By CELESTE BOTT
Capital News Service
LANSING – An estimated three out of four young adults in Michigan are not qualified to serve in the military, according to a new report.
Mission Readiness, a national security organization based in New York, cited minimum standards for education, physical fitness and lack of a criminal record.
The group of retired military leaders advocates for investments in education. The goal is to help young Americans succeed in school, in hopes that more will grow up prepared for military service, should they choose to enlist.
The report, “Michigan Youth: Ready, Willing but Unable to Serve,” presents statistics that showed a quarter of young people in the state don’t graduate from high school on time. Of those who do, one in five cannot pass the academic exams required to enter the military.
Retired Maj. Gen. William Henderson, former commander of the Michigan Air National Guard, said that based on estimates from the Department of Defense, 75 percent of young Americans can’t serve for three primary reasons: they have not graduated from high school, they are physically unfit or they have a criminal record.
“Because Michigan’s problems with weight are similar to the national average and the state’s problems with education are far worse than the national average, it is likely that three out of four young adults in Michigan can’t join the military,” he said.
Henderson and Retired Maj. Gen. Thomas Cutler, former state adjutant general of Michigan, said that improving early education programs is key.
They are working with Mission Readiness to make sure that happens.
According to the organization’s communication officer, David Carrier, high-quality early education programs have already proven effective.
“Michigan launched its preschool program, Great Start Readiness, in 1985 and it has been operating long enough to see long-term strong results,” he said.
According to Carrier, statistics show that children who attended the program were 25 percent more likely to graduate from high school on time.
Sen. Roger Kahn, R-Saginaw, has proposed a $140 million expansion to the 2013 state budget, primarily to fund such early education programs. Cutler and Henderson used their visit to Saginaw to show support for his initiative.
Kahn cited additional statistics that he said are of great concern.
“The issue we’re running into right now is that somewhere in the neighborhood of 75 percent of kids who leave high school are not eligible to enter the service because they have criminality, they are physically unfit or their education is inadequate,” Kahn said.
Kahn said the situation isn’t a problem only for the armed forces, but for anyone looking for a job in today’s tough economic climate.
“What’s required to have a job in the military and in the civilian workforce are not that different,” he said. “So the fact that so few young people are prepared physically, intellectually or emotionally is a disaster.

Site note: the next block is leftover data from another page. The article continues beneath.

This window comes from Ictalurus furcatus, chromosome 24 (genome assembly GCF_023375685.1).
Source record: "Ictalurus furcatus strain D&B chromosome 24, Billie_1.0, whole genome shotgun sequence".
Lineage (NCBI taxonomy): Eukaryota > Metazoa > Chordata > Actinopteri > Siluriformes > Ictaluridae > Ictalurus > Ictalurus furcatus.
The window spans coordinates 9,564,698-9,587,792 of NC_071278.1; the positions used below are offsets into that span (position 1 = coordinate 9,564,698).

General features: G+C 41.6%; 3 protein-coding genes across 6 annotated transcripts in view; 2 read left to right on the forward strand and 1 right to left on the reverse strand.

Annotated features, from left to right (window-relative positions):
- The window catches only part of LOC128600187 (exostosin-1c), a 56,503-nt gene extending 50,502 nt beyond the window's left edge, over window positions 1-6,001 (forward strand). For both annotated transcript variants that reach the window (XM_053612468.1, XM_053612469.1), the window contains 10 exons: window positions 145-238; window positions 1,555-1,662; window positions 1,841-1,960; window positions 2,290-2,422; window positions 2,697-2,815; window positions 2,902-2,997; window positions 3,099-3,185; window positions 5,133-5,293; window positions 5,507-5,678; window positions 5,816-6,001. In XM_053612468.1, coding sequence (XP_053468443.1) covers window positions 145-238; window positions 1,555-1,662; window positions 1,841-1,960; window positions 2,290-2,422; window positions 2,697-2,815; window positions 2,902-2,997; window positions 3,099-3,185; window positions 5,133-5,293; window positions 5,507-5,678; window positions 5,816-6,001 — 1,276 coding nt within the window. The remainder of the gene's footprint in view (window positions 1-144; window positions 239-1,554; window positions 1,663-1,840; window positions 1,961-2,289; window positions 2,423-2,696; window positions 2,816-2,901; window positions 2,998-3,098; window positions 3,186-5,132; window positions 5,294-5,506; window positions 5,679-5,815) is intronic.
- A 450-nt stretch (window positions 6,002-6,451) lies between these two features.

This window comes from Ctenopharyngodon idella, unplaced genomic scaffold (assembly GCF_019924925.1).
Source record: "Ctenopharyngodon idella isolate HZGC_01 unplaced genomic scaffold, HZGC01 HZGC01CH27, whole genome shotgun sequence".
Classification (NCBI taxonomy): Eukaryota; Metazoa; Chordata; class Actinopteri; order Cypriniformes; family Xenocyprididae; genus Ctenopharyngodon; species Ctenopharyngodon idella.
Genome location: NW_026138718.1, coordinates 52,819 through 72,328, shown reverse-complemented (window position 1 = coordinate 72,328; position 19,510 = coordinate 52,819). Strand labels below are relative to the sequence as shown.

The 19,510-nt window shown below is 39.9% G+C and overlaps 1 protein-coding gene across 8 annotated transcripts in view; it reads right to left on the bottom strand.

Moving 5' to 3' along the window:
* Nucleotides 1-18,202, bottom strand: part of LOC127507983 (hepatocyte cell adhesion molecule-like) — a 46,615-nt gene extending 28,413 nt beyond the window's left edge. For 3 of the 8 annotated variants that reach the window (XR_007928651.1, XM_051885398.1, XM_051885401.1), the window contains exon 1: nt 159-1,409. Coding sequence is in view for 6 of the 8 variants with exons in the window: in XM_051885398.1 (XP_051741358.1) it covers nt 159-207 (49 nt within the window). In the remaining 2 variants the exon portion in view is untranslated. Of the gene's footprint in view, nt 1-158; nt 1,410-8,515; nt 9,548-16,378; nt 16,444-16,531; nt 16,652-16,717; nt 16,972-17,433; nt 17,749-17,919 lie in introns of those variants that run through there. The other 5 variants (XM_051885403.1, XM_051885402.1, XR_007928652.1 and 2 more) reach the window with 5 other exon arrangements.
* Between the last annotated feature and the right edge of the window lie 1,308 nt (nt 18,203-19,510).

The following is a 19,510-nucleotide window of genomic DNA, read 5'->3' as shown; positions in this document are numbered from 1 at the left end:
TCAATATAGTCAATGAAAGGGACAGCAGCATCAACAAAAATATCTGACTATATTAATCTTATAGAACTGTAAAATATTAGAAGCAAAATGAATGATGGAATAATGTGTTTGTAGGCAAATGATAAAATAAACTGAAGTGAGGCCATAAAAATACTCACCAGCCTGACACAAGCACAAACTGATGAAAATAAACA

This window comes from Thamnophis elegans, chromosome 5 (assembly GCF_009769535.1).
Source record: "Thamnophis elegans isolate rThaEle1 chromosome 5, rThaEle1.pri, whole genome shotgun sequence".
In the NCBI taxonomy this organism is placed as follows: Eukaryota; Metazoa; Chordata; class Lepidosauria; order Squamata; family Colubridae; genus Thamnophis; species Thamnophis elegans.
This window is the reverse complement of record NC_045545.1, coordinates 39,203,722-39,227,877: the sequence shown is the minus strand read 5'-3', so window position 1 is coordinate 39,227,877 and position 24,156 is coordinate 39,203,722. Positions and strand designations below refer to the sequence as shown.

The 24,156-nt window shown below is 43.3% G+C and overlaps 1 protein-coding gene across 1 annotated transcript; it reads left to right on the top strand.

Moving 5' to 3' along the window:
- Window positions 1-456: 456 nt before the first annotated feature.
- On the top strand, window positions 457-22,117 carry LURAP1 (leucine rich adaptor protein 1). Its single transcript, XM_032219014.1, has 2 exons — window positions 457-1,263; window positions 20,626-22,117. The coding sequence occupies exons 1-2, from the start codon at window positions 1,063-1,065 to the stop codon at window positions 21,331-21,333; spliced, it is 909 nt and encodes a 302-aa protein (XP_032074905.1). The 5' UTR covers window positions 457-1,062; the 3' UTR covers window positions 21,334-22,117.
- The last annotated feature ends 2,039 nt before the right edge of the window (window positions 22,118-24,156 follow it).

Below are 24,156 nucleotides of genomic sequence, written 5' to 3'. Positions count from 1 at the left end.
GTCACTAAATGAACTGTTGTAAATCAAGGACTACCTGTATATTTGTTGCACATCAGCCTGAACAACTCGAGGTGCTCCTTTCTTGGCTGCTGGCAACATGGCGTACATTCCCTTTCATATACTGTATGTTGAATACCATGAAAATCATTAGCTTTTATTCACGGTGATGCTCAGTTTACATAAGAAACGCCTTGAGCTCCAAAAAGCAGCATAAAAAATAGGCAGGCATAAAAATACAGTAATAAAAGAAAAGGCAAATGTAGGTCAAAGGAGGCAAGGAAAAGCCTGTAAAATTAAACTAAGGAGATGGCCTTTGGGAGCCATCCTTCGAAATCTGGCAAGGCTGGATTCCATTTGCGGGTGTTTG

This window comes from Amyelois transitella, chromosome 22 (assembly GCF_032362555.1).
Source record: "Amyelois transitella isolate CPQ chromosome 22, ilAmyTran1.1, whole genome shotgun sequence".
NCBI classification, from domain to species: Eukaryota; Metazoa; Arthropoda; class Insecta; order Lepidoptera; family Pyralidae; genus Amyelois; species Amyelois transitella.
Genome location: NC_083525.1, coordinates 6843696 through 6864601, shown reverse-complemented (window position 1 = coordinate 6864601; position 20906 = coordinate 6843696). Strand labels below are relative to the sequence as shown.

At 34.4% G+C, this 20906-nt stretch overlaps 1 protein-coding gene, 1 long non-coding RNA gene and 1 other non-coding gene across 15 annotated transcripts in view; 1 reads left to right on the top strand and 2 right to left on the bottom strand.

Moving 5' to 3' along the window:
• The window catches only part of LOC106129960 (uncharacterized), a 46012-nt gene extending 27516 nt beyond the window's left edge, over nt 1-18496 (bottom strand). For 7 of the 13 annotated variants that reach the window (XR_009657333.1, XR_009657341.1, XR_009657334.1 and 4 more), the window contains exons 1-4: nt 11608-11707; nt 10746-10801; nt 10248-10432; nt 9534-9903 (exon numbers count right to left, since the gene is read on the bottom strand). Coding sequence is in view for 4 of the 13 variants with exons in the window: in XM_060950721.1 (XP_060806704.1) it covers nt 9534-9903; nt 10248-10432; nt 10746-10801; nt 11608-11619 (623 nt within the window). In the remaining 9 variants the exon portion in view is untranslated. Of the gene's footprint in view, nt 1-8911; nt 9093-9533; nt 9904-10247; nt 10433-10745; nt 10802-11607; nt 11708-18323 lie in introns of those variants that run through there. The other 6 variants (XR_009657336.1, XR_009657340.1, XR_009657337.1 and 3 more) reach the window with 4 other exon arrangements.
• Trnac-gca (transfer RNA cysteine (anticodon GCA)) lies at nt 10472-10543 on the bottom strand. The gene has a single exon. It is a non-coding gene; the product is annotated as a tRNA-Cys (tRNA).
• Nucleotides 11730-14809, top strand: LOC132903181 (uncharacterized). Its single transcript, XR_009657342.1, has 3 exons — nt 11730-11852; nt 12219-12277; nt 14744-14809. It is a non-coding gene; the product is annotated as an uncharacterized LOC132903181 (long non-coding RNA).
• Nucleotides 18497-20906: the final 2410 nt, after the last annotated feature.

“If this trend continues, we won’t have a nation because we won’t be able defend it or maintain it,” he said.
Kahn said that he hopes that the additional $140 million will help reverse the current trend and change the way young people are educated at the earliest stages of development.
“Right now we’re trying to fix things that were broken much earlier,” he said. “It’s doing damage control later on, but not fixing the problem at the early stages. An infant or a child doesn’t have a lobbyist. We can stand up for them now, and prevent these kinds of problems in the future.”
As state adjutant general, Cutler experienced firsthand the difficulty of finding young adults fit for service.
“My job was to recruit and I had a large recruiting force working for me,” Cutler said. “Very few people are qualified, and those who qualify are not always inclined. It really becomes a challenge to find enough capable young people to volunteer.”
Cutler said that improving early education is one of the best options to solve the problem.
“I’m absolutely convinced – and studies validate the fact – that high-quality early childhood education increases the probability that young people will graduate high school,” he said. “And they have a better chance to grow up physically and emotionally healthy as well.”
Cutler said that Kahn’s proposal will save money in the long run.
“This is a problem that’s been brewing over the years,” Cutler said. “Currently the main way the military attracts young people is by creating incentives. We offer educational opportunities and enlistment bonuses.
“In the long term, we won’t always be able to afford that. It would be cheaper to invest in early childhood education and raise young people to be the best they can be from the start.”
According to Kahn, he has support from policymakers, media outlets and business leaders throughout the state, and that backing by groups like Mission Readiness or military leaders is a great start.
“The military has recognized the problem,” said Kahn. “But it transcends the military.”
By CELESTE BOTT